15/12/2020 at 22:34 #148334vtsaogamesParticipant
I knew about Ed Bearss for many years and recall his appearance in Ken Burn’s Civil War documentary. Who could forget his highly unique verbal style? I took a bunch of books out of the local library for the winter and one was his Fields of Honor, based on his programs giving guided tours of 14 ACW battlefields. I’m part way into it, up to Antietam at the moment. I will have to see what else he wrote.
If you are an ACW nerd (as I am) this guy is required reading. His knowledge is encyclopedic. I am aware that Sherman did not get along well with Hooker when Fighting Joe was sent out west. I did not know that before the war when Sherman was trying to run a bank in California, Hooker borrowed money and stiffed him, along with others he would serve with during the war.
I knew that Ricketts and Griffin’s batteries were sent forward at First Bull Run/Manassas and came to grief. I had always assumed it was because they were operating within long range of rifled muskets. I wondered about this since Griffith, Hess and Nosworthy all say the effective range of rifled muskets in the hands of most troops wasn’t that much greater than smoothbore muskets. I tend to think the greenhorns at that early battle were clueless at estimating ranges. Bearss says the Union guns had two problems; no infantry support much of the time, and operating within canister range of the 13 smoothbore guns that coalesced in front of Jackson’s brigade. That makes a lot of sense.
I have found walking battlefields reveals things most books don’t mention. Bearss notes that some ground overlooks part of the Bloody Lane held by the Confederates. Union troops on it effectively enfiladed that part of the enemy line. Little wonder that the collapse came there when a badly shot-up Confederate regiment blundered and marched out of the line, leaving a hole that was rapidly exploited.
I haven’t read any of his other books and am only part way into this, but if you are steeped in ACW stuff, read this and get even more deeply steeped.
This too shall pass15/12/2020 at 23:47 #148335Nathaniel WeberParticipant
One of the things I love about ACW history is the small world aspect of 19th century America—all the people who knew each other in other contexts before the war. I am reading Chernow’s Grant biography and apparently Grant’s father was friends with John Brown’s father, and Grant was acquainted with the family who purchased and then freed Dred Scot after the Supreme Court decision.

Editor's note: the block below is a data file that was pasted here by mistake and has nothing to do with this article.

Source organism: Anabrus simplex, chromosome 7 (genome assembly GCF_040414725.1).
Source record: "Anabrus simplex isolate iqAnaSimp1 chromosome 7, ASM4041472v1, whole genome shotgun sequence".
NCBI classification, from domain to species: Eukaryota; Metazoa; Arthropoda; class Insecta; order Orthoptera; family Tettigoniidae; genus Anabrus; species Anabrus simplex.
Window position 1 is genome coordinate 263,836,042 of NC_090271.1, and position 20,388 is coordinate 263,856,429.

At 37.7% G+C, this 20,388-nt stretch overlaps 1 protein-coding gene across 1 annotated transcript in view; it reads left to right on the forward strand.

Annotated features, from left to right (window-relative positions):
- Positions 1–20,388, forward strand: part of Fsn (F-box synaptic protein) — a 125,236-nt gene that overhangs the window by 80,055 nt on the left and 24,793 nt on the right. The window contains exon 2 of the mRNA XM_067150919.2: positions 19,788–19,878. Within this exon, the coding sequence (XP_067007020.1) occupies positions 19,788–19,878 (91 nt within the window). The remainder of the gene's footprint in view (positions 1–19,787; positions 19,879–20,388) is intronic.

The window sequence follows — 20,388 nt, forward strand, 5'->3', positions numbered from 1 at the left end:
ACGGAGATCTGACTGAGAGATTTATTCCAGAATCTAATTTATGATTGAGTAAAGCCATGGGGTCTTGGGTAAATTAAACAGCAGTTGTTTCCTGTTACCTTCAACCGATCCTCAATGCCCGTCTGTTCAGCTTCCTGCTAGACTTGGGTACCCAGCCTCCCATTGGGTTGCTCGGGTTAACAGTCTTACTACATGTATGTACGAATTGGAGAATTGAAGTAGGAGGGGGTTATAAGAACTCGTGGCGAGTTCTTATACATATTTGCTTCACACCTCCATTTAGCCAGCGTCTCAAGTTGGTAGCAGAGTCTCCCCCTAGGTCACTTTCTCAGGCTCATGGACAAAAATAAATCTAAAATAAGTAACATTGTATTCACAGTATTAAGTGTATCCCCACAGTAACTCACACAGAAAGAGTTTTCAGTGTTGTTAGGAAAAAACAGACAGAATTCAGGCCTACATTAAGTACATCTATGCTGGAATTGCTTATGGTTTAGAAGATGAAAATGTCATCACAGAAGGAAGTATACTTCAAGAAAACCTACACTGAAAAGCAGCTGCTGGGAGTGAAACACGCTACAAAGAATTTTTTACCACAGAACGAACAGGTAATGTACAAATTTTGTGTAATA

Those books sound very good. In regards to the arty/long range rifle issue, I wrote a research paper on that topic my 2nd or 3rd year of grad school and primary documents from the war definitely attest to the problem of rifle fire preventing the offensive use of canister a la the Mexican War and Napoleon’s time. I think it definitely was a major issue, despite the Griffith et al thesis that rifled muskets were ineffective past smoothbore ranges.16/12/2020 at 13:26 #148354Who Asked This JokerParticipant
I’ve walked the Bull Run battlefields many times, in particular the 1st Bull Run loop. After gaming the battle in Ultimate General Civil War computer game, I paid particular attention to the features. Usually computer programs exaggerate terrain features. The hill s surrounding Rte 29 are not insignificant. It’s a wonder McDowell did not use the hill above Stone house to deploy Rickets battery and support the attack on Henry hill that way. The distance is less than a mile so the rifles would easily have been in range.
Regarding muskets: It is a forgone conclusion that the Mk-I eyeball is the limiting factor here. Firefights develop at 300 yards. This is actually a modern axiom. Back in the day, the rifled musket could shoot accurately up to 500 yards but was rarely employed at ranges greater than 300 yards. The smooth bore musket of the time was somewhat more accurate than the earlier ones. Maximum effective range is probably about 150 yards. The practical range is probably closer to 100 yards. Regardless of accuracy of the rifle, single shot weapons are slow to reload and the officers wanted every shot to count so 200 yards and closer was probably the Civil War fire fight range.
Similarly, smooth bore artillery can hit a target at out to 1500 yards but these were much more effective at firing shell and canister so were rarely employed at ranges greater than 1000 yards. Rifled artillery, on the other hand, could easily hit a target at ranges out to a mile with a trained crew. So artillery was often employed at ranges over 1000 yards from the front line, usually on an elevated position.
Thank you for the pointing out the book. I will probably check it out at some point.
"Nearly all men can stand adversity, but if you want to test a man's character, give him power."
--Abraham Lincoln17/12/2020 at 00:22 #148375vtsaogamesParticipant
I walked First Bull Run over 20 years ago. Being reminded that Jackson had 13 guns makes it clear that he had a lot of firepower for a single brigade, especially so early in the war. It seems the guns from the brigades that had retreated rallied on his position.
Once this plague clears up I need to visit Gettysburg again. While I’m there, Antietam too.
This too shall pass
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